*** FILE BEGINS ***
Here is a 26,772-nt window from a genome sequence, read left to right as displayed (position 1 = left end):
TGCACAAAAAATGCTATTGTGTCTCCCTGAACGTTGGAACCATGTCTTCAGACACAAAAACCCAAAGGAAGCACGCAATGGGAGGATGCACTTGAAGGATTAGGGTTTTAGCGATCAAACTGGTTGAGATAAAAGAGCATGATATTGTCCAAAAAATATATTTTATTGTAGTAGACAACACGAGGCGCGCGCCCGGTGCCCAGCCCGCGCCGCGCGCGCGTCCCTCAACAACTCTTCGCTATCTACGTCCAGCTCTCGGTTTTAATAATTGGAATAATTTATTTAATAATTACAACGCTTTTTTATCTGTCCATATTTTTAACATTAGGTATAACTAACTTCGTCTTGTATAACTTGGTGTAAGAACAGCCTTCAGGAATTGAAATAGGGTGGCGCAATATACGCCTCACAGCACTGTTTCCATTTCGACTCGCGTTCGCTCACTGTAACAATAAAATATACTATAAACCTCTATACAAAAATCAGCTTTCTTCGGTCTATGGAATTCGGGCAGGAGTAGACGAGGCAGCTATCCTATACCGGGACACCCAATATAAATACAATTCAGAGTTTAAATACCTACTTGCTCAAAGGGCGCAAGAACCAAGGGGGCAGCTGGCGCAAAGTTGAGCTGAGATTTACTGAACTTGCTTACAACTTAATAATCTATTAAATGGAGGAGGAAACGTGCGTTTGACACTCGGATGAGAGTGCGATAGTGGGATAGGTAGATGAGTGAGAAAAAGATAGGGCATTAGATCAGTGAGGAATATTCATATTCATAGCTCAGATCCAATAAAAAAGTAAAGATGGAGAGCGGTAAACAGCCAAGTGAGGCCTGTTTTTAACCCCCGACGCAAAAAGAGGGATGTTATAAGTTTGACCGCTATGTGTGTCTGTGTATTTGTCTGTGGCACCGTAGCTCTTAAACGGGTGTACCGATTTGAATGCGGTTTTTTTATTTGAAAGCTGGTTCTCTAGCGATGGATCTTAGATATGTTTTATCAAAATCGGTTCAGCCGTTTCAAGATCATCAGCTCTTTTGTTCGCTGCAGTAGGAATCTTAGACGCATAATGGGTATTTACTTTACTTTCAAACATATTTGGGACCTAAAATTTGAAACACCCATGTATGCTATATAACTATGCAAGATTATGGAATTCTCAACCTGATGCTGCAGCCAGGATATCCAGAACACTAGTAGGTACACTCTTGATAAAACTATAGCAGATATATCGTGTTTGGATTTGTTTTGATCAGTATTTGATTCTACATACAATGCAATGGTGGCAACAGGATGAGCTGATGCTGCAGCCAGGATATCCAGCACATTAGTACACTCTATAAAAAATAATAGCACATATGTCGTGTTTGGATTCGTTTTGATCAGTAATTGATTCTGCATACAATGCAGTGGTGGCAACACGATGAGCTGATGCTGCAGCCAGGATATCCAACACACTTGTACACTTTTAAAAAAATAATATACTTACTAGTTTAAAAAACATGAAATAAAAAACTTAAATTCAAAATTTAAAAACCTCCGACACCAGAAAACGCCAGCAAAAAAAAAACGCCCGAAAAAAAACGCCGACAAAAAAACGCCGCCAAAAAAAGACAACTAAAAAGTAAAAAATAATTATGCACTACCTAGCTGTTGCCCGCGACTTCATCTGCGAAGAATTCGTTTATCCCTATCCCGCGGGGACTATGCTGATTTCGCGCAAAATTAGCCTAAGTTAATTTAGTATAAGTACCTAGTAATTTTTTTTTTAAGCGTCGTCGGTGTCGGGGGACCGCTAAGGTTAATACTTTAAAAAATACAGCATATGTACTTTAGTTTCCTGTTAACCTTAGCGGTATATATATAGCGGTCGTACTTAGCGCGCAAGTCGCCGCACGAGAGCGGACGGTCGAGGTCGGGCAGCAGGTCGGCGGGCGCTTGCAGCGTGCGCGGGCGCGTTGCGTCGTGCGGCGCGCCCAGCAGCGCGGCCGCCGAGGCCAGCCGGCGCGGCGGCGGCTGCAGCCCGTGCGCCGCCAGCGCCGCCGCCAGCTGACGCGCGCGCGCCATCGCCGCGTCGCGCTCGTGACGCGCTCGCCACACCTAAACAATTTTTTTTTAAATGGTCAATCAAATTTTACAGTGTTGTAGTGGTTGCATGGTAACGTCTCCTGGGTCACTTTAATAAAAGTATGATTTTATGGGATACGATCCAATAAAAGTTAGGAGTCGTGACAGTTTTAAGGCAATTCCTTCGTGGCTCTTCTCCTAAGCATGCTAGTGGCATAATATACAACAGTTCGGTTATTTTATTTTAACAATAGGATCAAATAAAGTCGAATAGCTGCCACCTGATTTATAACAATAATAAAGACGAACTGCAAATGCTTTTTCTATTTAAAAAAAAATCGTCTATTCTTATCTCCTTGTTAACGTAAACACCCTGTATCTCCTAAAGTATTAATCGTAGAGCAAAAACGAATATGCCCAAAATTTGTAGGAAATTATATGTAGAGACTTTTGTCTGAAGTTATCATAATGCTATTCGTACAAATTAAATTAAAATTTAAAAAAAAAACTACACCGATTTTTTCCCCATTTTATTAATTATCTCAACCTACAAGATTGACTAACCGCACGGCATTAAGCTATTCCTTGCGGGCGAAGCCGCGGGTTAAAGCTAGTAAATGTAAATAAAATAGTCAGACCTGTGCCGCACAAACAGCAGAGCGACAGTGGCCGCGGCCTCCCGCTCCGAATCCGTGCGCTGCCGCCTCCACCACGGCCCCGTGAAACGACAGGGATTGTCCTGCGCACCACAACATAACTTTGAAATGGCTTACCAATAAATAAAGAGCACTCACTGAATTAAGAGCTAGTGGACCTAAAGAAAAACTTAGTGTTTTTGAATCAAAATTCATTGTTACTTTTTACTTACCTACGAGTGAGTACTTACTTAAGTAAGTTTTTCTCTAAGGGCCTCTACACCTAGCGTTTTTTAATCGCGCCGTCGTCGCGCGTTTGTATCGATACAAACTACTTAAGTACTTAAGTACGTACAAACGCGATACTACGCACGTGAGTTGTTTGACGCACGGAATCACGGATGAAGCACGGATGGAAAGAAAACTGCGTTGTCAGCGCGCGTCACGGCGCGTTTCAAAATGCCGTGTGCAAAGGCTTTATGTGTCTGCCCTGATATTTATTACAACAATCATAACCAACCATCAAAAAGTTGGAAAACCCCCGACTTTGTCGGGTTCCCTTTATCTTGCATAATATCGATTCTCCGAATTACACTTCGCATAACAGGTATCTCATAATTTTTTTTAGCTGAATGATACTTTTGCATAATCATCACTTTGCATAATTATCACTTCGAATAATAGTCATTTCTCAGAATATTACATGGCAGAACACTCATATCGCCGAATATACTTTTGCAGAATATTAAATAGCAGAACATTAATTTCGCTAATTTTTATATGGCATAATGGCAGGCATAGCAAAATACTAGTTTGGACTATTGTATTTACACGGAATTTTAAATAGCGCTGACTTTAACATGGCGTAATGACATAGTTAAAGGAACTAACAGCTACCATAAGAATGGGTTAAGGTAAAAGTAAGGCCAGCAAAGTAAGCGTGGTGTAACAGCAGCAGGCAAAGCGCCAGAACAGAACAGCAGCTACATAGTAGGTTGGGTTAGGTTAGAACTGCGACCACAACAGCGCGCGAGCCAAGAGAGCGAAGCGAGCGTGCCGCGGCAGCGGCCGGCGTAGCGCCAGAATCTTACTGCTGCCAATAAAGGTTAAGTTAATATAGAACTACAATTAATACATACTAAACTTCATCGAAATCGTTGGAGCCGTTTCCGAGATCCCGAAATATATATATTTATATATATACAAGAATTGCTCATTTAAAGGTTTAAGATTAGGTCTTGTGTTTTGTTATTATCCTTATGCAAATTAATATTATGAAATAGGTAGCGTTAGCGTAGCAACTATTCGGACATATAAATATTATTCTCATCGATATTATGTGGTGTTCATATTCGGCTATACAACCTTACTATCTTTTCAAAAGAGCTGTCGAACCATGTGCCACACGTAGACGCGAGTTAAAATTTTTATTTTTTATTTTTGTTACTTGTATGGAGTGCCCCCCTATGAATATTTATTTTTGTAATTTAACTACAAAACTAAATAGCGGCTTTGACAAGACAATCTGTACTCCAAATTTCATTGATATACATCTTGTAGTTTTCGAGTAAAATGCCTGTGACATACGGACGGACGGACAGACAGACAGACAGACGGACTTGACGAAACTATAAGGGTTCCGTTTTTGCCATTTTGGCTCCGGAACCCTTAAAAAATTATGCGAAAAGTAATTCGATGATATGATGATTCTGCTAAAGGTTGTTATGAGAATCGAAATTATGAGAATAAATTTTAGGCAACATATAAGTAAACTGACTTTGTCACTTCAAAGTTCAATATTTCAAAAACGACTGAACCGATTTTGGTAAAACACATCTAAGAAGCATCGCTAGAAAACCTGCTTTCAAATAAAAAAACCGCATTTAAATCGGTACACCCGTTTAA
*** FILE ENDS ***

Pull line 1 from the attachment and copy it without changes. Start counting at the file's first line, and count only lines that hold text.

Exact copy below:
Here is a 26,772-nt window from a genome sequence, read left to right as displayed (position 1 = left end):